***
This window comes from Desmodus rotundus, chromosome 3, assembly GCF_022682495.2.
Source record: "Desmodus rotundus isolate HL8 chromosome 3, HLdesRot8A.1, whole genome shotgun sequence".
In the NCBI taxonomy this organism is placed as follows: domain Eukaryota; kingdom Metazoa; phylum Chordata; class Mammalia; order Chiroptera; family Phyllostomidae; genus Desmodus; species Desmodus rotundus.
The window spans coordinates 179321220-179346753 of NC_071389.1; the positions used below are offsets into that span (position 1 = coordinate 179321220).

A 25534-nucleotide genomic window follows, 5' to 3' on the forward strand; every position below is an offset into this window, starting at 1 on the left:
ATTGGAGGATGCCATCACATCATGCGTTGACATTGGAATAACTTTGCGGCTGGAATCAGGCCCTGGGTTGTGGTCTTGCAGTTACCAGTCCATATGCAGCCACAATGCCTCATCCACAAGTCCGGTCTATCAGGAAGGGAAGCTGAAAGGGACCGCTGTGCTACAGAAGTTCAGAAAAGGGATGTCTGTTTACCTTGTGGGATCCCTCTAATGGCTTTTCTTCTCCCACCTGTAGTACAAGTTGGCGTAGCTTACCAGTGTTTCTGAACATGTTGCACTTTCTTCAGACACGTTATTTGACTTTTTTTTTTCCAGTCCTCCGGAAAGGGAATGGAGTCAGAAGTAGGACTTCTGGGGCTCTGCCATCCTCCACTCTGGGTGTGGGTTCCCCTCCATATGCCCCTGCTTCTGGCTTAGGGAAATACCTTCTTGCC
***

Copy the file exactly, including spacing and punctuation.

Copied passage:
This window comes from Desmodus rotundus, chromosome 3, assembly GCF_022682495.2.
Source record: "Desmodus rotundus isolate HL8 chromosome 3, HLdesRot8A.1, whole genome shotgun sequence".
In the NCBI taxonomy this organism is placed as follows: domain Eukaryota; kingdom Metazoa; phylum Chordata; class Mammalia; order Chiroptera; family Phyllostomidae; genus Desmodus; species Desmodus rotundus.
The window spans coordinates 179321220-179346753 of NC_071389.1; the positions used below are offsets into that span (position 1 = coordinate 179321220).

A 25534-nucleotide genomic window follows, 5' to 3' on the forward strand; every position below is an offset into this window, starting at 1 on the left:
ATTGGAGGATGCCATCACATCATGCGTTGACATTGGAATAACTTTGCGGCTGGAATCAGGCCCTGGGTTGTGGTCTTGCAGTTACCAGTCCATATGCAGCCACAATGCCTCATCCACAAGTCCGGTCTATCAGGAAGGGAAGCTGAAAGGGACCGCTGTGCTACAGAAGTTCAGAAAAGGGATGTCTGTTTACCTTGTGGGATCCCTCTAATGGCTTTTCTTCTCCCACCTGTAGTACAAGTTGGCGTAGCTTACCAGTGTTTCTGAACATGTTGCACTTTCTTCAGACACGTTATTTGACTTTTTTTTTTCCAGTCCTCCGGAAAGGGAATGGAGTCAGAAGTAGGACTTCTGGGGCTCTGCCATCCTCCACTCTGGGTGTGGGTTCCCCTCCATATGCCCCTGCTTCTGGCTTAGGGAAATACCTTCTTGCC